Foreign Direct Investment, Competitive Pressure and Spillovers. An Empirical Analysis of Spanish Firm Level Data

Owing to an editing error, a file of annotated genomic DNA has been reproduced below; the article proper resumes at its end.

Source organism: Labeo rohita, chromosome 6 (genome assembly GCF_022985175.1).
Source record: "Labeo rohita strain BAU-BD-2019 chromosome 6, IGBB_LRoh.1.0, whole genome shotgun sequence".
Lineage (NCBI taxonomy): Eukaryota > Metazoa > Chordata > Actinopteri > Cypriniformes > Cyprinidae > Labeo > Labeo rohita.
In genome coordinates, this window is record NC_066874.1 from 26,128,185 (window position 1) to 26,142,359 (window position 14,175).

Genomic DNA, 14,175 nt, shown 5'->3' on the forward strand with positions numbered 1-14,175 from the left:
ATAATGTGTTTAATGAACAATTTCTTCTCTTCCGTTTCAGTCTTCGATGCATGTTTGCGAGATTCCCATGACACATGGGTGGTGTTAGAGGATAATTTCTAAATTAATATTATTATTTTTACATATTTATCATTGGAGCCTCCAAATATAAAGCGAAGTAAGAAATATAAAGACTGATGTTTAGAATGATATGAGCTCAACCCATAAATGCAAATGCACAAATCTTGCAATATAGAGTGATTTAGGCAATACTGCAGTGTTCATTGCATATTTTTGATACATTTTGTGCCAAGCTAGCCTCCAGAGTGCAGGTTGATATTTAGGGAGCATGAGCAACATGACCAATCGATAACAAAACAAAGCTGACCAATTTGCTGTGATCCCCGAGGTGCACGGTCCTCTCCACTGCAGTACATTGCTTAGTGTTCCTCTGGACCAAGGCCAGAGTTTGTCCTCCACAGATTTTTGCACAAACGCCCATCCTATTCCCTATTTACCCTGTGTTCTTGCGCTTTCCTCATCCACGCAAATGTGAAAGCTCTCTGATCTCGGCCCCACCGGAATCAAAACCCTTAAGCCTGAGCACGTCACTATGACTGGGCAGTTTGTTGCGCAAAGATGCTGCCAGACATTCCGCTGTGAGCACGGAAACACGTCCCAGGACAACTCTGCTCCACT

A short review of the theoretical and empirical evidence indicates that foreign direct investment (FDI) has the potential to increase the intensity of competition as well as to act as a channel for technology transfers. One would expect, all else equal, an increase in average firm performance following a wave of FDI, as multinational corporations (MNCs) enjoy higher levels of efficiency and have the potential to generate positive spillovers. At the same time, the entry of foreign firms has also been associated with an increase in competitive pressure on the domestic market. Using a large firm level dataset covering all sectors of Spanish manufacturing during the period 1983-96, we disentangle these three effects by estimating a dynamic model of firm level performance, which we proxy by profitability. We find that FDI has a positive long-run effect on the profitability of target firms, but this is limited to firms belonging to R&D intensive sectors. In addition, the results indicate that foreign presence dampens margins. However, this effect appears to be more than compensated by positive spillovers in the case of knowledge intensive industries.
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